« I’ve always been interested in and fascinated by sticks and weapons, which are, so to say, the natural jewellery of small and big boys.
Maybe growing up in the rural Bavarian countryside is a root for this lasting obsession. Yet as an adult and artist, my aim is to transform this boyish/primitive jewellery in art and thereby real jewellery by deconstructing the original object.
I’ve bought Colts, Shotguns and even a Kalashnikov, sawn them in parts and made bracelets of them. It’s a form of symbolic disarmament by preserving the jewellery status. Somehow the destructive energy of the weapon lasts in positive form in my work.
I don’t see myself as an jewellery artist but as an artist whose work is to be seen (and worn) in close connection to the human body. To hell with art on walls. From the sticks to the jewellery to the furniture, it’s always art to be touched, held and worn (and be seen on somebody’s body.)
Modern artists all had their trade mark outfits: Beuys’ hat and vest, Warhol’s wig, Tom Wolfe’s white suits. But their work was something different – not the personal style, not the fashion. For me, my style, my jewellery, my sticks and my furniture is not separated from my art: It’s my art, and so these categories merge. » (Kath Libbert jewellery gallery)
Bernhard LEHNER- Belt made from a colt revolver from the Spanish civil war, sawn in pieces
Bernhard LEHNER- ‘The Chain of Thought ‘ - Chain made from a colt revolver from the Spanish civil war, sawn in pieces
Bernhard LEHNER- Necklace made from a sawn-up double barrel shotgun, steel
The most obvious thing about Bernard Lehner’s work is perhaps the fact that it leaves all current categorisation by the wayside: in place of the Holy Grail of the disciplines of painting, photography, sculpture, video and performance, the distinctly ‘un-artistic’ medium of instead enters into his work.
Over the years a two-fold audience reaction has emerged: an immediate enthusiasm for the object, particularly for its immediate qualities is stronger that an unwillingless (and perhaps also an inability) to grasp the experience and to then to ‘ennoble’ it through reflection and theory.
Because Bernhard Lehner broadened the spectrum of his work in his younger years to include objects, including labels such as ‘jewellery’ and ‘furniture’, he has been able to describe and qualify his work since this youthful time as ‘Craft’. In this way he has ploughed his furrow: Not only genealogically does Lenhers work come from Stock, the Stock was already there and without decoding the element of Stick, one becomes overtaken by conceptualism.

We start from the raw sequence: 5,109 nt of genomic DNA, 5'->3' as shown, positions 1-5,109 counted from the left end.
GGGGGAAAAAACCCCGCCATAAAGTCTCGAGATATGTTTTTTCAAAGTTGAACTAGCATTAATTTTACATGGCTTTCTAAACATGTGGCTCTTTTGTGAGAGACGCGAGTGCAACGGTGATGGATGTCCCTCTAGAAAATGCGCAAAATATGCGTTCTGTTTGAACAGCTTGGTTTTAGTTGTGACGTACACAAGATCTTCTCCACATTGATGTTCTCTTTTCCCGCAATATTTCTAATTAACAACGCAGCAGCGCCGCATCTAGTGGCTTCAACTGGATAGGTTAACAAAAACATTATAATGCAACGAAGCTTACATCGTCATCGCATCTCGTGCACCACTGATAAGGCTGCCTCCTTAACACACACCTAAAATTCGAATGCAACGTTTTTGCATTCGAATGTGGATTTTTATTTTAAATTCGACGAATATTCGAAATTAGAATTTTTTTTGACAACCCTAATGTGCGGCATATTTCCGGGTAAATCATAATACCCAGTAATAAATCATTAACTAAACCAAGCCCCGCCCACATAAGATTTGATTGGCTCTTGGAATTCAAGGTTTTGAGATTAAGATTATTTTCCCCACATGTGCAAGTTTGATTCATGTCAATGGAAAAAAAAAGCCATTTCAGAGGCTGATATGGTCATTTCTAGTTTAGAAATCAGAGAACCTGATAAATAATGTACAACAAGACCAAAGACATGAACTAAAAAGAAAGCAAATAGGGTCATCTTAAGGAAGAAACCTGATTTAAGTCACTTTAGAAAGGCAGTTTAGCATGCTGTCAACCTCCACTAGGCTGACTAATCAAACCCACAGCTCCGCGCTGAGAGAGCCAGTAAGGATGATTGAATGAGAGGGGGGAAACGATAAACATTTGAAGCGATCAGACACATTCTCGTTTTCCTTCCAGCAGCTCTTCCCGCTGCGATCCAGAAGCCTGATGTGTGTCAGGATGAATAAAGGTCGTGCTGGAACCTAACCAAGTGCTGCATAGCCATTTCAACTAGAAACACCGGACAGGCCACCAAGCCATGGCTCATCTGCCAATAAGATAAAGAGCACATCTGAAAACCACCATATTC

Whenever one meets Bernhard Lehner, he has one of his sticks with him: metallic rods that he has embellished with lace underwear, with a barbie doll as the head; a shark’s spine as the stick’s spine; a decommissioned pistol could serve as the head or an artificial hip joint; materials are as likely to include valuable materials such as ebony as found objects from flea markets. The Stick, one can immediately ascertain, is Lehner’s Leitmotiv; but the stick is more than just a conspicuous accessory: It is not just jewellery, the costume of the artist promising his playful role, it is essential to him. The current costume of artists – Warhol’s silver wig, Beuys’ hat and waistcoat – were only signatures that merely served to …. Art: these referential functions did not confront them because the artist cannot travel into the social arena with his art: the Warhol prints, like the Beuys installations were despite contrary intentions not ultimately destined for the sacred rooms of the Art world – gallery and museum – as their natural environment. As soon as they were placed in a conventional context other than the street or the pub, the artists were no longer present in their art and so the accessories of the great artists always refer to their absent art.